New to Sensei? The following documents should help you get familiar with Sensei and the basics of recipe creation.
Installing Sensei will guide you through the different ways of installing Sensei, the recommended method is to use the install plugins functionality from within the IDE.
Overview has a basic overview of Where recipes are stored? What is a Search? What is a QuickFix? And you will be introduced to the YAML format used to represent the recipe.
Writing a recipe, part 1 is a good place to start if you want to get hands on immediately. The tutorial will walk you through the steps to create a recipe and QuickFix to add a 'Logger' into your code. This is a simple example but it will get you used to creating and using a recipe.
Writing a recipe, part 2 is a hands on tutorial covering refactoring a recipe to make it more generic. It will help build muscle memory and get you more used to the GUI.
Sensei GUI Overview is an image based guide to help you learn the different dialogs and panels of the Sensei GUI.
Once you are familiar with the absolute basics you can read through the rest of the documentation to get a technical overview of the features.
We have some well documented use-cases in our Blog Examples project.
We have also collated all the public recipes and cookbooks that we know of in our Public Cookbooks repository. There are Cookbooks with Recipes for technologies like Spring, JUnit, Guice, Android and they cover both Security and Quality coding patterns.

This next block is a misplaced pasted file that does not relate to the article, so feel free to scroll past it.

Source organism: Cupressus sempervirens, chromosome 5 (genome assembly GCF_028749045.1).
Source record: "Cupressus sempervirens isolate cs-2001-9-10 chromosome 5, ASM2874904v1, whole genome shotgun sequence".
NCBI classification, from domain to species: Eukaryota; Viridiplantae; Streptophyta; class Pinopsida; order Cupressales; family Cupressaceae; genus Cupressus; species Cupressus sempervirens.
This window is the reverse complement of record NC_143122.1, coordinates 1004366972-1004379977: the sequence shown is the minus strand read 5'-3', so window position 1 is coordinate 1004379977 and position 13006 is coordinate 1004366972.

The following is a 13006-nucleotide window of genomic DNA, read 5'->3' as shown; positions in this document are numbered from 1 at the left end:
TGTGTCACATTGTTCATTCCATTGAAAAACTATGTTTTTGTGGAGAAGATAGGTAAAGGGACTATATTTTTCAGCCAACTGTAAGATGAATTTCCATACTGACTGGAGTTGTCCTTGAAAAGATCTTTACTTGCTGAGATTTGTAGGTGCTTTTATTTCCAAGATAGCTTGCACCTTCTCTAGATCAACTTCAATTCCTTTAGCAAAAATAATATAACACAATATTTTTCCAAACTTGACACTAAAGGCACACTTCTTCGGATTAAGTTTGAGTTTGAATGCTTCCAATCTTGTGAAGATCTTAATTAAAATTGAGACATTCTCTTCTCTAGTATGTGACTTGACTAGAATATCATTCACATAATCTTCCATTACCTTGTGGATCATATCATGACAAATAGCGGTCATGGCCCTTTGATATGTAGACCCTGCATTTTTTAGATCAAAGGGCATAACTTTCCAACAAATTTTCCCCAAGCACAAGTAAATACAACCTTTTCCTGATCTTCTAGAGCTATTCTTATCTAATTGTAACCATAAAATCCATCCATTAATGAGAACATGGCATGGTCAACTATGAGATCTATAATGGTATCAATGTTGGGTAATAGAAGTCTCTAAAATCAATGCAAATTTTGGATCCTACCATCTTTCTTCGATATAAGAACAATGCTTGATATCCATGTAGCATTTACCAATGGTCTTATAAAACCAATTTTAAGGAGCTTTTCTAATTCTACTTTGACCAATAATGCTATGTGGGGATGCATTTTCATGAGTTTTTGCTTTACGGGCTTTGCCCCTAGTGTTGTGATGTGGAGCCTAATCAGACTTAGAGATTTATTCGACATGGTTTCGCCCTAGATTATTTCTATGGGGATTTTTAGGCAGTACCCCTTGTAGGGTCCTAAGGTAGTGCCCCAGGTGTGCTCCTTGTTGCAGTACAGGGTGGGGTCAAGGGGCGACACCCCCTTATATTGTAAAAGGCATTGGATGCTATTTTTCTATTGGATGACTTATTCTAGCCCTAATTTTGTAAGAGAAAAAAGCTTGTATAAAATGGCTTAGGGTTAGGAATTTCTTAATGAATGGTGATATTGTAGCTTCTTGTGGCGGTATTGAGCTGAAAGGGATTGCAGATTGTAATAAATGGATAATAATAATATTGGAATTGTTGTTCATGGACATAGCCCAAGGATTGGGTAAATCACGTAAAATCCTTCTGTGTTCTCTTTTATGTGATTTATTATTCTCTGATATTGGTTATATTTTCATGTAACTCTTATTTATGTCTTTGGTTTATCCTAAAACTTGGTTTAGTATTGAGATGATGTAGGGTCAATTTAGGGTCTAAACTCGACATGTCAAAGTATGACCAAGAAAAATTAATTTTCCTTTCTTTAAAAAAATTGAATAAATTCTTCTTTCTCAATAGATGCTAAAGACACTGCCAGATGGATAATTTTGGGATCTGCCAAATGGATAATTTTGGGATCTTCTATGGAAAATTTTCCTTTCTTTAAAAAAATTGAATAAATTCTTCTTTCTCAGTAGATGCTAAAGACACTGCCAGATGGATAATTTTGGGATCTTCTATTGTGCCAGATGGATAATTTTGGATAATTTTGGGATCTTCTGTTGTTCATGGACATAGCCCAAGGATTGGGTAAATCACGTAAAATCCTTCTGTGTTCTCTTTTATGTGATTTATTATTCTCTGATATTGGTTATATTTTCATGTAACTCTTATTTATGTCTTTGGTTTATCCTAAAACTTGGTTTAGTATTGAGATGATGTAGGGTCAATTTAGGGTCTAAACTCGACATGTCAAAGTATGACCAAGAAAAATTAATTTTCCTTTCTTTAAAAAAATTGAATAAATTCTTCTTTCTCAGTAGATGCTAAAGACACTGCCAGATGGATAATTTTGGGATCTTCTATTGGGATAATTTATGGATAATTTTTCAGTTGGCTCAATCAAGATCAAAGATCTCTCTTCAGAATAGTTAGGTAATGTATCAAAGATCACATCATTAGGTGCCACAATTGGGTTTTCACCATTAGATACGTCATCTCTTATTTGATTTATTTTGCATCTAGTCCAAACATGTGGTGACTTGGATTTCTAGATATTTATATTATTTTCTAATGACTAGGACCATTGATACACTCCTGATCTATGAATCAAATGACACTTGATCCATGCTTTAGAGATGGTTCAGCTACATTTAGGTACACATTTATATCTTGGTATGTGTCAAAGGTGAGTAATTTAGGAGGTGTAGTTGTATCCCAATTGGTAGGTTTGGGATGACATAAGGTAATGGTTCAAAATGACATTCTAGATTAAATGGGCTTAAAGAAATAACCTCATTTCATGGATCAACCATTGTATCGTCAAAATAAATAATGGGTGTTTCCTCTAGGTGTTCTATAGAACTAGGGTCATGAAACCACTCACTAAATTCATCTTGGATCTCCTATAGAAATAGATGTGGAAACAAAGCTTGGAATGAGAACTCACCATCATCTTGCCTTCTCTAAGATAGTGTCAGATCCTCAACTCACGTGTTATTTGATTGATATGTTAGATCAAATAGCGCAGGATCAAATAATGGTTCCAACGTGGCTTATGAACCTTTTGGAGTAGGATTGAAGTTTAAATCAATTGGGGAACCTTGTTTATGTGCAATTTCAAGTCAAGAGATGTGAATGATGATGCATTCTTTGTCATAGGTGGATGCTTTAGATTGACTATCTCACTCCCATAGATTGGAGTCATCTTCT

What to try first?¶
The easiest way to make Sensei work for you is to look at your coding process and consider:
- What documentation do you keep looking up?
You could add some Sensei recipes that link back to that documentation.
- What simple mistakes do you keep making?
You could temporarily codify that poor coding pattern as a matcher, and write a Quick Fix rewrite that amends the code to be what you really want to write.
- What boilerplate code do you write to use a library?
You could create a Quick Fix action to write the code for you.
Since Sensei is designed to work alongside any static analysis tool you're using, if you find that the same violations are being reported from static analysis, then you could replicate the condition in a Sensei recipe. You can then add a Quick Fix to help train you, not just to identify the mistake but also to move quickly to writing the correct code.
The way to get most out of Sensei is by creating custom recipes and Quick Fixes that are unique to your process. The more you identify and codify patterns of programming behaviour you want to change, the faster you can start using Sensei to improve the quality of your code.